The gospel preached by Our Lord Jesus was the way redemption and salvation. And when He said upon the cross, “It is finished”, it means that He finished His work as a Savior and a Healer. Truly, He appeared, among His people, as a Physician… “Those who are well have no need of a physician, but those who are sick” (Mark2:17; Luke5:31). The first three gospels revealed Him as a Physician for both spirit and body, and as a Savior or a Healer for mankind. Thus we read that He “went about all the cities and villages, teaching in their synagogues, preaching the gospel of kingdom, and healing every sickness and every disease among the people. But when He saw the multitudes, he was moved with compassion for them, because they were weary and scattered, like sheep having no shepherd. Then He said to His disciples, “The harvest truly is plentiful, but the laborers are few” (Matthew9:35-37). Here we notice that the Lord linked the physical disease with the spiritual one… considering them as two different expressions for the only great human illness. It was easier for Him to say to the ill “Rise up and walk”, but He said, “Man, your sins are forgiven you” (Luk5:18-25). He didn’t reject or separate Himself from the sinners according to the Jewish Pharisee concept at His time; but rather His attitude was strange for the Jews, who accused Him because He was eating with tax collectors and sinners. Those people surrounded Him were cured by Him from the sickness of the body and spirit. This is the case during His incarnation, and when He was crucified, He revealed His mighty power for salvation in its utmost greatness, even for those who didn’t sea Him in the flesh. “Who Himself bore our sins in His own body on the tree, that we, having died to sins, might live for righteousness- by whose stripes you were healed” (1Pet2:24). This is the new truth that shines from the cross, and the fountain of purification which comes from it.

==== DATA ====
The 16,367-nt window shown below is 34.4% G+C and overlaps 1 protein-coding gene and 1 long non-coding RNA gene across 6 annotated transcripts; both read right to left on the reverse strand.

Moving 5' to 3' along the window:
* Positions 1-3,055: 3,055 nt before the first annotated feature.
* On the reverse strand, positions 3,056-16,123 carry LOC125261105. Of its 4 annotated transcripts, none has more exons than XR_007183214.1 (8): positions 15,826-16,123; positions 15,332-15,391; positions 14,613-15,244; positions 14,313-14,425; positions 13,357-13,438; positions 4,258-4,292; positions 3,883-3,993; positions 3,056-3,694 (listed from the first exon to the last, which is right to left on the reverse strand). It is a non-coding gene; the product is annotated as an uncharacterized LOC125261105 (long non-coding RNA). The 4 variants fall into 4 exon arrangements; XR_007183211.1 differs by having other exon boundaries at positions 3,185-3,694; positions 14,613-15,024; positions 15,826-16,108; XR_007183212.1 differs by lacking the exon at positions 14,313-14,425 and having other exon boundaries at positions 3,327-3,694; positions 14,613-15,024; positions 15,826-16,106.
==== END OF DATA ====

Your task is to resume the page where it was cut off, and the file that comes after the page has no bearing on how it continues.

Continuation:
The apostles and disciples went to preach the good news of the Divine Savior; and the healing Physician, whose life, deeds and death were for the salvation of humans (Luk2:11; Jhn4:42; Tit3:4,6). These meanings moved St. Paul to say to the Galatians, “… who loved me and gave Himself for me.” (Gal2:20), and to say also to Titus, “For the grace of God that brings salvation has appeared to all men… who gave Himself for us, that He might redeem us from every lawless deed and purify for Himself His own special people zealous for good works” (Tit2:11-14). This is the truth declared by the apostles of our Lord Jesus Christ from the beginning; as St. Peter said before the Jewish Sanhedrin, “Nor is there salvation in any other, for there is no other name under heaven given among men by which we must be saved” (Act4:12), and for that, St. Paul wonders, “How shall we escape if we neglect so great a salvation, which at the first began to be spoken by the Lord, and was confirmed to us by those who heard Him” (Heb2:3)…
The whole creation was groaning, and was eagerly waiting for a savior… the Jews utters the words of the paralyzed of Bethesda “I have no man” (Jhn5:7); and the Gentiles utters the words of the Macedonian man who appeared in a vision to St. Paul saying, “Come over … and help us” (Act16:9)… these feelings helped the Christian preachers.